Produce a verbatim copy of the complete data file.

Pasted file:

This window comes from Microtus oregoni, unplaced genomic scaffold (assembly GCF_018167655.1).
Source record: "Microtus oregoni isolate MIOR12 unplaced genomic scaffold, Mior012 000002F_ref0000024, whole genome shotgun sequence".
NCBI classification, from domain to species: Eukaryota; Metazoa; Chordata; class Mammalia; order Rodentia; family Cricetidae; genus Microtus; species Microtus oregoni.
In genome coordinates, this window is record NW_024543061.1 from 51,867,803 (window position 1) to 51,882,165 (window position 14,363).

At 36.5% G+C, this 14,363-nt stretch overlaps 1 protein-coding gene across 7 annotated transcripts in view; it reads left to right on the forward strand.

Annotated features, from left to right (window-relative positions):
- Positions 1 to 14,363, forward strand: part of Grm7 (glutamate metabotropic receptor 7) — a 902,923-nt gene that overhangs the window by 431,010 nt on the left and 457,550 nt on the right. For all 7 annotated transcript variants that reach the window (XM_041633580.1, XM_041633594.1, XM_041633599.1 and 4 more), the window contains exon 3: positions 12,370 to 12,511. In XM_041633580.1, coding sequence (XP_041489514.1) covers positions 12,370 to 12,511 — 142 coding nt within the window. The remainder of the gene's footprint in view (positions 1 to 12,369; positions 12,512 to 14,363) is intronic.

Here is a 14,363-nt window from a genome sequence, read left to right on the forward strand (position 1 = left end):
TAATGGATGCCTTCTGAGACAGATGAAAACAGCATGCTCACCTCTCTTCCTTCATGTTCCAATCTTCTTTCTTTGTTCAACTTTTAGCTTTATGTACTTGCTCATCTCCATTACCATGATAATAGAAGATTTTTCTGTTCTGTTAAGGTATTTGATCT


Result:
This window comes from Microtus oregoni, unplaced genomic scaffold (assembly GCF_018167655.1).
Source record: "Microtus oregoni isolate MIOR12 unplaced genomic scaffold, Mior012 000002F_ref0000024, whole genome shotgun sequence".
NCBI classification, from domain to species: Eukaryota; Metazoa; Chordata; class Mammalia; order Rodentia; family Cricetidae; genus Microtus; species Microtus oregoni.
In genome coordinates, this window is record NW_024543061.1 from 51,867,803 (window position 1) to 51,882,165 (window position 14,363).

At 36.5% G+C, this 14,363-nt stretch overlaps 1 protein-coding gene across 7 annotated transcripts in view; it reads left to right on the forward strand.

Annotated features, from left to right (window-relative positions):
- Positions 1 to 14,363, forward strand: part of Grm7 (glutamate metabotropic receptor 7) — a 902,923-nt gene that overhangs the window by 431,010 nt on the left and 457,550 nt on the right. For all 7 annotated transcript variants that reach the window (XM_041633580.1, XM_041633594.1, XM_041633599.1 and 4 more), the window contains exon 3: positions 12,370 to 12,511. In XM_041633580.1, coding sequence (XP_041489514.1) covers positions 12,370 to 12,511 — 142 coding nt within the window. The remainder of the gene's footprint in view (positions 1 to 12,369; positions 12,512 to 14,363) is intronic.

Here is a 14,363-nt window from a genome sequence, read left to right on the forward strand (position 1 = left end):
TAATGGATGCCTTCTGAGACAGATGAAAACAGCATGCTCACCTCTCTTCCTTCATGTTCCAATCTTCTTTCTTTGTTCAACTTTTAGCTTTATGTACTTGCTCATCTCCATTACCATGATAATAGAAGATTTTTCTGTTCTGTTAAGGTATTTGATCT